Deb - mastectomy hasn't been mentioned.  I realise that it might come to that in the future.  However my breast surgeon - who I have known for more than 10 years as I have had many many benign breast problems - is always very careful to be as reassuring and positive as possible. When he gave me my diagnosis he did his best to suggest that lumpectomy, SNB and possibly radiotherapy would fix the problem.  I asked loads of questions and he said that I really should take one stage at a time and not look too far into the future.  (Naturally I can't help thinking about what might happen). 
But your question suggests that they always suggest a mastectomy in the case of aggressive cells? Have other people found that to be the case ?
 
Yes you are right.  Many people in the UK have to rely on the National Health Service for treatment.  But more and more people these days are paying for private health cover because  of not only  the long waiting lists in NHS hospitals and the fact that you cannot choose your surgeon but also because many NHS hospitals are filthy and there are many cases of MRSA !
I used to have corporate private health cover provided by my company and when I finished full time work last January decided to take out a private policy - thank goodness -  as I really couldn't imagine being without it.   So when I found this lump I was able to get an appointment with Mr K - my surgeon very quickly.  Mr K is very skilful and removed a 30 gm cyst 10 years ago from which I have no scar at all.  He is also a very compassionate man and seems to understand how terrifying all this is.  And I should be going into a nice - clean, efficient - small private hospital.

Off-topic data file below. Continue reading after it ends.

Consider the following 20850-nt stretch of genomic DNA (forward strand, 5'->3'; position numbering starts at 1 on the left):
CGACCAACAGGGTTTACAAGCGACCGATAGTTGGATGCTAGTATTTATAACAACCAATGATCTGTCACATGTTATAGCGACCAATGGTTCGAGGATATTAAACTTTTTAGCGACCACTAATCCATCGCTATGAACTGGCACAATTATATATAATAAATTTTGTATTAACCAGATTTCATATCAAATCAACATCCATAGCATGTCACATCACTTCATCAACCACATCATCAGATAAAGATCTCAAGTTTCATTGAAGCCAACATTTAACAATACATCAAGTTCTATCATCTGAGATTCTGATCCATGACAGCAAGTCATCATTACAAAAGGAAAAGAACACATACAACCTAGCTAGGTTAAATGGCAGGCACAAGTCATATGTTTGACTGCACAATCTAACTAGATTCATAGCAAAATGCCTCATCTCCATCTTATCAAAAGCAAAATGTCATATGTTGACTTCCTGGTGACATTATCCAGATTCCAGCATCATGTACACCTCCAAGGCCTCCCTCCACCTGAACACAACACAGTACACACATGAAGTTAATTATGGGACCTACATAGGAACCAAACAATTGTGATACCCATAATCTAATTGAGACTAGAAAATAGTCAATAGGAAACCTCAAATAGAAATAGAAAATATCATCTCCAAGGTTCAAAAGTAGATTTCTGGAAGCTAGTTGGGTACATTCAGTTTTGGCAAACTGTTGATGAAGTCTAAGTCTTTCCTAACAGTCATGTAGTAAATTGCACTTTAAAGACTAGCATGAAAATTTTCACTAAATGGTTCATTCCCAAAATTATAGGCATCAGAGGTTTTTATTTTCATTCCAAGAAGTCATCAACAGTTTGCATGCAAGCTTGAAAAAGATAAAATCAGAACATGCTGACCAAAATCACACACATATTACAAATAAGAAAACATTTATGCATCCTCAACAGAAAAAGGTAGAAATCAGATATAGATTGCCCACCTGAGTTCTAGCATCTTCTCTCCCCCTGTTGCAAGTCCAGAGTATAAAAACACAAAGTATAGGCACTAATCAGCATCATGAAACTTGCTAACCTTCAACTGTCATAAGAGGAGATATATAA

I am still waiting to get my surgery date confirmed.  I am sure you all understand how I feel.  Knowing that the cancer is still inside me and possibly spreading day by day is ghastly.  It also feels twice as big since my biopsy.    I had a wide core needle - I think it is called - biopsy a week ago. The complete lower half of my breast is black with enormous bruises  - which does not matter at all - they will heal, but I once read something suggesting that disturbing the tumour with a biopsy can make it spread further.  I don't know if that is just an 'old wives' tale' or based on fact.
 
My state of shock on Friday has now been replaced by a condition of terror and my hands are shaking slightly all the time !   But all  your replies and support  are helping enormously.  thank you all so much for taking the time to write - especially at this busy time of year.
Anthi

debbiR
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Date Joined Feb 2005
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   Posted 12/18/2006 7:08 AM (GMT -7)